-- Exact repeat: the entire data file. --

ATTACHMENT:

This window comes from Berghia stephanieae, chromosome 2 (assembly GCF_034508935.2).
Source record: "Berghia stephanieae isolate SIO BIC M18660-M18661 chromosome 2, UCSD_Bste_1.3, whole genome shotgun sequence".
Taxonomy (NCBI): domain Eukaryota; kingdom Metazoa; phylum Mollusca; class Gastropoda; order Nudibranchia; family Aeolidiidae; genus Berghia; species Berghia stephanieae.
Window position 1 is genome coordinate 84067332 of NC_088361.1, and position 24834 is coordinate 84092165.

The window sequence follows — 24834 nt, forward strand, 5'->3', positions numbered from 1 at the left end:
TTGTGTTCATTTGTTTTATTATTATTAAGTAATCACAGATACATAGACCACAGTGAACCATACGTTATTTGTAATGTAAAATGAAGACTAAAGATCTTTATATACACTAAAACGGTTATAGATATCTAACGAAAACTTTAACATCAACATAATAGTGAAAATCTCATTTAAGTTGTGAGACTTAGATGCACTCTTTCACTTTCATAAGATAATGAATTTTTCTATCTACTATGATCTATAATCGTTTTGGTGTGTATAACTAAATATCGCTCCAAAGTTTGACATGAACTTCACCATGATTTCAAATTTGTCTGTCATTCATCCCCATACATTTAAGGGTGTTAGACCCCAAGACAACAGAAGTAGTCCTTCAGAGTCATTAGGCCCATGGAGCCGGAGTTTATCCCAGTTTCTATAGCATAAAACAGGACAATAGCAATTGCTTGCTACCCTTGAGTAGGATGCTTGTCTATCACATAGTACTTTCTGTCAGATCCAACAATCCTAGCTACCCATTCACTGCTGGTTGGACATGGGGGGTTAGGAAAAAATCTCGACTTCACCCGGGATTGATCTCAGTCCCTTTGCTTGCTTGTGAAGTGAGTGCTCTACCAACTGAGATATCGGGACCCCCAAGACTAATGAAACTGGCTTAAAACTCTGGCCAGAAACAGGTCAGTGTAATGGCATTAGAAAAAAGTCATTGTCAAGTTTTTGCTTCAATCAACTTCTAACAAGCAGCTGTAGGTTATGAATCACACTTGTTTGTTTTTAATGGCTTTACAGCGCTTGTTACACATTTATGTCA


This window comes from Berghia stephanieae, chromosome 2 (assembly GCF_034508935.2).
Source record: "Berghia stephanieae isolate SIO BIC M18660-M18661 chromosome 2, UCSD_Bste_1.3, whole genome shotgun sequence".
Taxonomy (NCBI): domain Eukaryota; kingdom Metazoa; phylum Mollusca; class Gastropoda; order Nudibranchia; family Aeolidiidae; genus Berghia; species Berghia stephanieae.
Window position 1 is genome coordinate 84067332 of NC_088361.1, and position 24834 is coordinate 84092165.

The window sequence follows — 24834 nt, forward strand, 5'->3', positions numbered from 1 at the left end:
TTGTGTTCATTTGTTTTATTATTATTAAGTAATCACAGATACATAGACCACAGTGAACCATACGTTATTTGTAATGTAAAATGAAGACTAAAGATCTTTATATACACTAAAACGGTTATAGATATCTAACGAAAACTTTAACATCAACATAATAGTGAAAATCTCATTTAAGTTGTGAGACTTAGATGCACTCTTTCACTTTCATAAGATAATGAATTTTTCTATCTACTATGATCTATAATCGTTTTGGTGTGTATAACTAAATATCGCTCCAAAGTTTGACATGAACTTCACCATGATTTCAAATTTGTCTGTCATTCATCCCCATACATTTAAGGGTGTTAGACCCCAAGACAACAGAAGTAGTCCTTCAGAGTCATTAGGCCCATGGAGCCGGAGTTTATCCCAGTTTCTATAGCATAAAACAGGACAATAGCAATTGCTTGCTACCCTTGAGTAGGATGCTTGTCTATCACATAGTACTTTCTGTCAGATCCAACAATCCTAGCTACCCATTCACTGCTGGTTGGACATGGGGGGTTAGGAAAAAATCTCGACTTCACCCGGGATTGATCTCAGTCCCTTTGCTTGCTTGTGAAGTGAGTGCTCTACCAACTGAGATATCGGGACCCCCAAGACTAATGAAACTGGCTTAAAACTCTGGCCAGAAACAGGTCAGTGTAATGGCATTAGAAAAAAGTCATTGTCAAGTTTTTGCTTCAATCAACTTCTAACAAGCAGCTGTAGGTTATGAATCACACTTGTTTGTTTTTAATGGCTTTACAGCGCTTGTTACACATTTATGTCA